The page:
But nailing down whether 1470 is a rogue H. habilis or a separate species has been tricky because no other skull shared that long, flat face and the specimen lacks teeth and a lower jaw to compare with other fossils. This is where the new fossils from Koobi Fora come in. In a paper published in the August 9 Nature, Meave Leakey of the Turkana Basin Institute in Nairobi, Fred Spoor of the Max Planck Institute for Evolutionary Anthropology in Leipzig and their colleagues report that the new face mirrors 1470’s face shape, although it is smaller overall. Inferring 1470’s upper jaw anatomy from the new face, the authors say the lower jaw fossils they found are good matches for the upper jaws of 1470 and the new face. (Scientific American is part of Nature Publishing Group.)

New mandible from Koobi Fora

The lower jaw KNM-ER 60000 after initial restoration but before the adhering matrix was carefully removed. © Photo by Mike Hettwer,, courtesy of National Geographic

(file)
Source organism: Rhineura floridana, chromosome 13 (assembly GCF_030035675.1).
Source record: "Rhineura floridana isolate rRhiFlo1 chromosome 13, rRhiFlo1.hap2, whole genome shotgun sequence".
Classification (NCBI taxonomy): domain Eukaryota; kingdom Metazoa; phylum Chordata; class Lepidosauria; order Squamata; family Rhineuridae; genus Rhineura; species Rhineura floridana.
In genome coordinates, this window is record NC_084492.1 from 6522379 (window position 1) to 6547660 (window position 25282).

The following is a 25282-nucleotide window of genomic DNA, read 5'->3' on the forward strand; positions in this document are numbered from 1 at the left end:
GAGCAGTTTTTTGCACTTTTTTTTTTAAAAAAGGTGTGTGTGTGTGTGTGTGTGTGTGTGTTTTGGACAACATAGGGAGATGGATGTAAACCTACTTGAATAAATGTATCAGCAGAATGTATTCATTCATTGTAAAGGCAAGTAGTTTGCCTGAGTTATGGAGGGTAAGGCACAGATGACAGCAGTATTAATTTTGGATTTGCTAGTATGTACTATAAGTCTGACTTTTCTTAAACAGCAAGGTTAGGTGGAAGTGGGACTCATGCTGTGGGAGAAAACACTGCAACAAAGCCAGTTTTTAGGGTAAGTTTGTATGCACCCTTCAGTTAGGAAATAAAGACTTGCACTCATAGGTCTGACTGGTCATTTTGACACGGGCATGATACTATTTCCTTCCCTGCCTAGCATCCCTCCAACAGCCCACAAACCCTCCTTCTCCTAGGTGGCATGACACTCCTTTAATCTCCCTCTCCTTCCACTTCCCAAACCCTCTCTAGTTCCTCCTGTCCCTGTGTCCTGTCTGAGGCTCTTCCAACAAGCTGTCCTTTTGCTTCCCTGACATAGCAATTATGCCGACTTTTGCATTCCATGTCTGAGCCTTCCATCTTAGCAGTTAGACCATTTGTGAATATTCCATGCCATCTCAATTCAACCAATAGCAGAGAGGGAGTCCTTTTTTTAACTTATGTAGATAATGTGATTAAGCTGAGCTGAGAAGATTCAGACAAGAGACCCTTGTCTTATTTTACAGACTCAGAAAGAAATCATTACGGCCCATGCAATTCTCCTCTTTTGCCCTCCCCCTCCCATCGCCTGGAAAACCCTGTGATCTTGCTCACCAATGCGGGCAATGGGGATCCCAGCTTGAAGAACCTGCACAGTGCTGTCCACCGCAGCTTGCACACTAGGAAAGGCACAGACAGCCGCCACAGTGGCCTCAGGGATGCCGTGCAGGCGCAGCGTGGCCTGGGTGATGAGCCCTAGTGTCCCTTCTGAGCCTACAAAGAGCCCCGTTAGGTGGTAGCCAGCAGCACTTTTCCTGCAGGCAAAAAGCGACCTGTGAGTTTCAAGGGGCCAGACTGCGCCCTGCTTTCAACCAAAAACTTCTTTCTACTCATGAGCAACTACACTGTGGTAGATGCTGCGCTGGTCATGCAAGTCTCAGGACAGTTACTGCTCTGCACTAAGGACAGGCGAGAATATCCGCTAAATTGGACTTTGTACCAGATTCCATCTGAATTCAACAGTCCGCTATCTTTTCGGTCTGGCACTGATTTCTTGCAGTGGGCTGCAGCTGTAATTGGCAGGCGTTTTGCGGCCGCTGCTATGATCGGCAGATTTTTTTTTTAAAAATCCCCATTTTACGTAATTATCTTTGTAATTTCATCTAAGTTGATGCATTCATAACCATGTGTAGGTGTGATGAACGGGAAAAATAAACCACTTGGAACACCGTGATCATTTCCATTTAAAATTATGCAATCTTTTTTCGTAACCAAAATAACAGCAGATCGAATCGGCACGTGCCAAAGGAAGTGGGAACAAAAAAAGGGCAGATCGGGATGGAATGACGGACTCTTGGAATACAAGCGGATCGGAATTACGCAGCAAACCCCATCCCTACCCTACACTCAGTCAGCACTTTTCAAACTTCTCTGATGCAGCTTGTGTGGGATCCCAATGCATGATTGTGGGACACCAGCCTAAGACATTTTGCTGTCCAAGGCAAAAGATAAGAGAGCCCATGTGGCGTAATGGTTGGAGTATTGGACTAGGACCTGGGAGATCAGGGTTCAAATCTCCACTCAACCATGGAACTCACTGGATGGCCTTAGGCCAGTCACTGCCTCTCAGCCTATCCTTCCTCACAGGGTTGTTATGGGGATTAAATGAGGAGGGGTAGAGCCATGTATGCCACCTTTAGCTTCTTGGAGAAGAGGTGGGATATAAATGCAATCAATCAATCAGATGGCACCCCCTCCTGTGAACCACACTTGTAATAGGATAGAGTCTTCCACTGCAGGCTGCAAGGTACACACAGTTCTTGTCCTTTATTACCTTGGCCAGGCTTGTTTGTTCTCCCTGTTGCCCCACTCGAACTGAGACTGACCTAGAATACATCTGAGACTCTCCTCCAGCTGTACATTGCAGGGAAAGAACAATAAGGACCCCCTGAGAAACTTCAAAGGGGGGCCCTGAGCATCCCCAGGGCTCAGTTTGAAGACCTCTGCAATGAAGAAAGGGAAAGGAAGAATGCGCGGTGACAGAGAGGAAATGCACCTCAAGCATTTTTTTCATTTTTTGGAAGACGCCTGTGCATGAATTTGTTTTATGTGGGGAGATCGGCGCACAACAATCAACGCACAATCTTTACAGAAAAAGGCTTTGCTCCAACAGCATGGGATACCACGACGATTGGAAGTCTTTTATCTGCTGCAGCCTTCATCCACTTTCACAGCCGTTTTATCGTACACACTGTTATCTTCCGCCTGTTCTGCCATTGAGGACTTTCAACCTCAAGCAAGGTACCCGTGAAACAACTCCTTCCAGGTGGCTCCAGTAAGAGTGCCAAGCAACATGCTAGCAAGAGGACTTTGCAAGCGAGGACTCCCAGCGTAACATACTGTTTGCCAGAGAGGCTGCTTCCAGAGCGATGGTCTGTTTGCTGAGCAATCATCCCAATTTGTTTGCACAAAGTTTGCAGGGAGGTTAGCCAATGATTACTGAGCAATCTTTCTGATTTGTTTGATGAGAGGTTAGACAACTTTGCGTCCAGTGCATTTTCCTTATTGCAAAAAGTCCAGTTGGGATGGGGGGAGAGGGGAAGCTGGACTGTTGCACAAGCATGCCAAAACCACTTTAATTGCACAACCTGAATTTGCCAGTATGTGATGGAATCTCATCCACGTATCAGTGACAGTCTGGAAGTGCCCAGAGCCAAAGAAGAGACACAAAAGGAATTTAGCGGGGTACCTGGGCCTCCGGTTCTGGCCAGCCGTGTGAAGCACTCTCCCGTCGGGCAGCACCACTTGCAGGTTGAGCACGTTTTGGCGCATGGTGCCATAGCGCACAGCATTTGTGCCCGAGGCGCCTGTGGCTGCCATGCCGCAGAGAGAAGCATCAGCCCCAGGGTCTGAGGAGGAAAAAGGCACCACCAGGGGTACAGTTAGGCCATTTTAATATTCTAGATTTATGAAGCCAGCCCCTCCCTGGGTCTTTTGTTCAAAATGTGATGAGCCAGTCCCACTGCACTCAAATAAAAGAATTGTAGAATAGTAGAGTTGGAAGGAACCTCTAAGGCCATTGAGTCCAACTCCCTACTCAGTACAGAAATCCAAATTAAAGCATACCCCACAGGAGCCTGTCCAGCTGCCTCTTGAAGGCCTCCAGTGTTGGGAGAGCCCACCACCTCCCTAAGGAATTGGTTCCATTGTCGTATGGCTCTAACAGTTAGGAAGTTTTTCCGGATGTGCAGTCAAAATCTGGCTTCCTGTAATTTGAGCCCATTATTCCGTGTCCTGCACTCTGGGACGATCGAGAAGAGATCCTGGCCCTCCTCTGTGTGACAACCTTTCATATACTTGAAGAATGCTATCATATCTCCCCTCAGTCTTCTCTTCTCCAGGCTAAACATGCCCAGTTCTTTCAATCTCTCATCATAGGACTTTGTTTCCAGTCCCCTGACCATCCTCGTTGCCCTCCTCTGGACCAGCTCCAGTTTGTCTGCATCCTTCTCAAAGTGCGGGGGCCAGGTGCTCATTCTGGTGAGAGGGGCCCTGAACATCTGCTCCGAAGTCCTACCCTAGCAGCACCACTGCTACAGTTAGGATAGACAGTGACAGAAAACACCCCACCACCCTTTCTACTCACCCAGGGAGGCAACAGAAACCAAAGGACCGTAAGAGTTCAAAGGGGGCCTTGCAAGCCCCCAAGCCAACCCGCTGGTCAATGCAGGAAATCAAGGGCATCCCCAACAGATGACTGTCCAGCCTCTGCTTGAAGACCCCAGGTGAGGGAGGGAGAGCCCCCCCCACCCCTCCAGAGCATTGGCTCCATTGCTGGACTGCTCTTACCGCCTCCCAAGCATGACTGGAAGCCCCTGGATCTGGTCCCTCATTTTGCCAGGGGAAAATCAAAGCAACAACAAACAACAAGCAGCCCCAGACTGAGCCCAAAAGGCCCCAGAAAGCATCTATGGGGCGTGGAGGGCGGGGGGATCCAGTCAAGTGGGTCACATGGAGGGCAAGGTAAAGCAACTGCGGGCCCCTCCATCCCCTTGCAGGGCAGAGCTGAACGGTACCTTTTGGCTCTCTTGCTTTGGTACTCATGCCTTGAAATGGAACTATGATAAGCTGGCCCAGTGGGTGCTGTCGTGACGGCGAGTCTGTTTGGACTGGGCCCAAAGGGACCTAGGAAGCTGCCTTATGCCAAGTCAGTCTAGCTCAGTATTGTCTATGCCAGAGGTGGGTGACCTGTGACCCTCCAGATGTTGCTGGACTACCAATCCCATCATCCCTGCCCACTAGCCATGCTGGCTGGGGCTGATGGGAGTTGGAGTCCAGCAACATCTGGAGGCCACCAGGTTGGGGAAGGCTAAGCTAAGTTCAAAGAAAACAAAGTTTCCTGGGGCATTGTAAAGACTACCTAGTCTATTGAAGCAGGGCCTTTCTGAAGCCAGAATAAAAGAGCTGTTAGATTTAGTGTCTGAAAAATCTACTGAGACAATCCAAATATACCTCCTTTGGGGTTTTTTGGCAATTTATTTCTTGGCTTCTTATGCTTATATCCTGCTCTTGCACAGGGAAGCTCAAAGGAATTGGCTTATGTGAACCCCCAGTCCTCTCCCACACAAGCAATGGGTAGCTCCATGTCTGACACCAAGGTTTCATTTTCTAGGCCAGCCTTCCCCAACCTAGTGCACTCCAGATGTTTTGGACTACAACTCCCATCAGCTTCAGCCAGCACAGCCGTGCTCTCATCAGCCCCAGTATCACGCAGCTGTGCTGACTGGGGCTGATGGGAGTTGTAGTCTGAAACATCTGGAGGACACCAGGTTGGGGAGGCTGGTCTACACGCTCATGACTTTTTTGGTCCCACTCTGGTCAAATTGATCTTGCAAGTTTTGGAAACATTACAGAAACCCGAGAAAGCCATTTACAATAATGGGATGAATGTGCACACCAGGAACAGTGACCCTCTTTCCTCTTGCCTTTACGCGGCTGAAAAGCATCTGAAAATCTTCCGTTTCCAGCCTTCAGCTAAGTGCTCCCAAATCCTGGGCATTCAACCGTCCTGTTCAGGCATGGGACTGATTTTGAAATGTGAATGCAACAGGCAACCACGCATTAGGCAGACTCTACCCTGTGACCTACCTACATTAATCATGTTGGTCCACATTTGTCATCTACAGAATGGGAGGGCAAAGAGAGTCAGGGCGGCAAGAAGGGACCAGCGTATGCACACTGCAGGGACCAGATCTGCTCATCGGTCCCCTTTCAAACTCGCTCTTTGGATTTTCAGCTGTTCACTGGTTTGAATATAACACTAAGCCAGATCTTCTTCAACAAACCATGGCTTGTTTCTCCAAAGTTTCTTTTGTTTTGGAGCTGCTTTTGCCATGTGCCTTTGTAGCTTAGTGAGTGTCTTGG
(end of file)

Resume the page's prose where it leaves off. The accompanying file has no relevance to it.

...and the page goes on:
“For the past 40 years we have looked long and hard in the vast expanse of sediments around Lake Turkana for fossils that confirm the unique features of 1470’s face and show us what its teeth and lower jaw would have looked like,” Leakey remarked in a prepared statement. “At last we have some answers.” The answers, in their view, indicate that 1470 and the new fossils represent a distinct human lineage from other early Homo fossils. This would mean that two Homo lineages lived alongside our ancestor H. erectus. H. erectus itself may have evolved from one of these two groups or another, as-yet-unknown group. The researchers did not formally name the new fossils from Koobi Fora, because of confusion surrounding the fossil that defines H. habilis, but they suggest that it may be appropriate to assign them to H. rudolfensis. Bottom line, they’re saying the fossils confirm that the non-erectus early Homo fossils in East Africa constitute two lineages, not one.